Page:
Sometimes a person just walks away like this and then shows up months later wanting another chance. It is not determined yet whether this man is thinking to ask you to get together and talk at some point. If that occurs it will be up to you to determine if you are in the space to be open to that, or state your reasons respectfully as to the wishes why you want to decline.  It would be your choice, and I am not suggesting for you to accept or reject the possibility if he comes forward and asks for another chance. I simply don’t hold negative judgement or condemn someone when I hear that because sometimes people have to have other experiences to learn and evolve. In some cases it actually does work out when the other person’s experience stimulated necessary growth that led him to reflect and see the possibility with you in a different light and be willing to come reach out, express himself, and step up and fully commit and do his part.

Lives of Style: I have been seeing a man for two months and I just decided that I don’t think we have enough compatibility to move forward. I’m 63 and I want to get married and I don’t want to waste time with someone who I don’t feel like I want to be with long-term. The last couple of dates I have been getting home afterward and not feeling good about him. What can I say to him or do I just ignore him?

Laura: You have a right to ignore him if that is what you want to do, but I do not recommend it. It is unkind to suddenly ignore a person who has been kind to you and taking you out on dates for two months. You are both grown ups. I would imagine this man ultimately wants a woman who also wants him. If you are 100% certain that you are not that woman for him, then the most respectful thing you can do is tell him.

You can say, “I have something that feels sensitive and uncomfortable to tell you. Is now a good time?” Wait for him to say, “Yes.” Then you can say, “I want you to know that I respect you and I have appreciated all of the lovely dates you have taken me on.  I want to be honest and tell you that I have come to the realization that although I do respect you as a man and like you as a person, I do not have the romantic chemistry for you necessary to continue to date you.  I do not want to be unfair and lead you on or waste your time. You deserve someone who wants you romantically as much as you want them. What are your thoughts about what I am telling you?”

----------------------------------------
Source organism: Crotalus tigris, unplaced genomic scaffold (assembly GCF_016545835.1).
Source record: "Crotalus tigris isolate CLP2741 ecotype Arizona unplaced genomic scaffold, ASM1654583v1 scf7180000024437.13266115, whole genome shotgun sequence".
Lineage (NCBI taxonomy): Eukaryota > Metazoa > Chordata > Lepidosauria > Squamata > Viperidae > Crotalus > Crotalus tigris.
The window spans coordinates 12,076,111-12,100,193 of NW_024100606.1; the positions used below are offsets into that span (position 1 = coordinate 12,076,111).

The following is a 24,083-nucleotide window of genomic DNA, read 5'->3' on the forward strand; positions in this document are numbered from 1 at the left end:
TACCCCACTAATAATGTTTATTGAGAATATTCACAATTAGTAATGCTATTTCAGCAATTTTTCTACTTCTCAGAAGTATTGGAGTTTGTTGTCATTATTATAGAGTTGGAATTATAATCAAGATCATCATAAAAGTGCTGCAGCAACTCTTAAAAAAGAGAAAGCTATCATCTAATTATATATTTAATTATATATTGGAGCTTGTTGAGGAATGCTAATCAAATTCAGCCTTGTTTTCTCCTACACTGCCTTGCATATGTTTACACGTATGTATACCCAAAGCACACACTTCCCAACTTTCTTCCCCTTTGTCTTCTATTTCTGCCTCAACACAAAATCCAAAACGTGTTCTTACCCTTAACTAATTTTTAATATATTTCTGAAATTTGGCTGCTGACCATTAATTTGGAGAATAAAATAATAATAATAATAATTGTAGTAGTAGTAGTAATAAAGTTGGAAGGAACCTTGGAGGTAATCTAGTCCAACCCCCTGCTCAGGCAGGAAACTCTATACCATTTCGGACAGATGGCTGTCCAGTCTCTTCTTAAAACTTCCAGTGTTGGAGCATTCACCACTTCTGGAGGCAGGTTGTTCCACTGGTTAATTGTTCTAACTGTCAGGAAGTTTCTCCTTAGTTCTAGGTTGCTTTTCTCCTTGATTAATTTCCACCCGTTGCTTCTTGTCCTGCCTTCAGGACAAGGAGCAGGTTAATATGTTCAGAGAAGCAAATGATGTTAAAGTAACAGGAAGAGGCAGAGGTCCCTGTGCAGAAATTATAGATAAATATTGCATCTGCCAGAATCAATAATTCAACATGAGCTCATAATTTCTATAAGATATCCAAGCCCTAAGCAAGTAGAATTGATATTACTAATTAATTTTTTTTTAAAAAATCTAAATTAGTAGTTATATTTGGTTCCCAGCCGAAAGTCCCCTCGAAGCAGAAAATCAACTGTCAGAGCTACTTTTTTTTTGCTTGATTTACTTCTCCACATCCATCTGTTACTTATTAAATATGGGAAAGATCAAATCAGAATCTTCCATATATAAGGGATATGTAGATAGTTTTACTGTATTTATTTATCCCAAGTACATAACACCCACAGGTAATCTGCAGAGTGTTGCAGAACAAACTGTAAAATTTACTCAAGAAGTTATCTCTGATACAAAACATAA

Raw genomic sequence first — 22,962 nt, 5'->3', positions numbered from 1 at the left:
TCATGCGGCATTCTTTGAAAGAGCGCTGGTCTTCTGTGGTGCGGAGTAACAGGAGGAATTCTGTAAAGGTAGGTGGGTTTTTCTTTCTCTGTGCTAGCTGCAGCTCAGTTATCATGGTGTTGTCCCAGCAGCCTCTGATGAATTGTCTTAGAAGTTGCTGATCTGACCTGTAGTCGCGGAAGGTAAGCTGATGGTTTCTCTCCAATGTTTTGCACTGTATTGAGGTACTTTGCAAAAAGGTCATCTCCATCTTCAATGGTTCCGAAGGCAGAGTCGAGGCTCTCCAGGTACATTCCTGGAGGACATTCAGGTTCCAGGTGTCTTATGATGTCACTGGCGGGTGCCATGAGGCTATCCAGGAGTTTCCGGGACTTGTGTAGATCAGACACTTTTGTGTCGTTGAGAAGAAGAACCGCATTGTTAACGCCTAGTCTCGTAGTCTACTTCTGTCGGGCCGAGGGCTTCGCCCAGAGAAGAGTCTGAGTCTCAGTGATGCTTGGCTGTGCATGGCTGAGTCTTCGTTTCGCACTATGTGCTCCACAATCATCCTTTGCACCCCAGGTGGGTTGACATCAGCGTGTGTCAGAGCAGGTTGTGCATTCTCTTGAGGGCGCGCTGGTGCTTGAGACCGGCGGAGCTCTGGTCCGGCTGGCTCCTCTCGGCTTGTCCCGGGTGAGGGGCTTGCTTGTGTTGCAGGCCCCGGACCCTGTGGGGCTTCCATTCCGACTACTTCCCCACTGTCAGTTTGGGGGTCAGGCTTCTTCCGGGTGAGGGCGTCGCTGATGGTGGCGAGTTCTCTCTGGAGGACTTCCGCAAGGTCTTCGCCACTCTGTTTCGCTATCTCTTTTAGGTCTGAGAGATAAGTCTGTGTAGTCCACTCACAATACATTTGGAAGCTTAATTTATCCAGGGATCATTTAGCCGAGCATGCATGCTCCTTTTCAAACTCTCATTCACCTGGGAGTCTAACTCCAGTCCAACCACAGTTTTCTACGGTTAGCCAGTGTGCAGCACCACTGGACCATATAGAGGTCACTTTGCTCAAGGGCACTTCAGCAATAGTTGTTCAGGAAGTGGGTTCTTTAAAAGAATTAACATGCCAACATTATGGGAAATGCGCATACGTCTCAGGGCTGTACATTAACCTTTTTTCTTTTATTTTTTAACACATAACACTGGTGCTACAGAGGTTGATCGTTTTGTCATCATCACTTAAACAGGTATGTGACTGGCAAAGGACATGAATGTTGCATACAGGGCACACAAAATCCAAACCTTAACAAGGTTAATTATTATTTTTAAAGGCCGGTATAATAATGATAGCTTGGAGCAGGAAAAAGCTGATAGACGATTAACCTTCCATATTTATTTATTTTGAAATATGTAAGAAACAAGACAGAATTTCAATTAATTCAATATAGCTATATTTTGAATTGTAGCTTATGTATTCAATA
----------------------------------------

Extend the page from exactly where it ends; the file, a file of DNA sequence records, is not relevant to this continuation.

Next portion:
Lives of Style: I went out on a first date and my date kept mentioning his late wife — about half an hour or longer out of a three hour date. It didn’t feel good to me to hear about it but I didn’t want to be insensitive.  Is it a good idea to mention something in the future or just try to get over it?

Laura: The tricky part is that it is difficult to know what prompted him to talk about his late wife. He could have been rambling out of nervousness, be very open and comfortable talking about her, or he could still be grieving and not fully ready to move forward. Wait for now. If you two go out again and he brings her up, then you may want to speak up.
You could say, “I have noticed you are talking a lot about your late wife, and I don’t think you are deliberately wanting me to feel uncomfortable, but I want to be honest and tell you that it feels uncomfortable to me to be hearing so much about her on our dates. What are your thoughts about what I am saying?”

Lives of Style: I am five months pregnant and am just starting to show. I have some family members who haven’t acknowledged the baby yet and it hurts my feelings.  I don’t even want to mention anything about the baby because I think it puts salt in a wound.  Is there anything I should say or not say?

Laura: You have every right to be happy and proud about your baby. Perhaps with these family members it would be  best if you are the one that leads and openly brings up the baby to them. You could put your hand on your baby bump and say, “It’s hard to believe that this time next year this little one will be here in the world with all of us, isn’t it?”

Lives of Style and Lives of Style’s DatingSpeak ™ ©2015 want to facilitate answers to questions.  While authorities such as Laura may not be able to email each of you individually, select questions will be answered. 

Remember, log onto and email Laura at

Follow us on InstagramFacebook & Twitter to win prizes!  And check out more at The Last Word.

Both comments and pings are currently closed.

Comments are closed.

Twitter Delicious Facebook Digg Stumbleupon Favorites More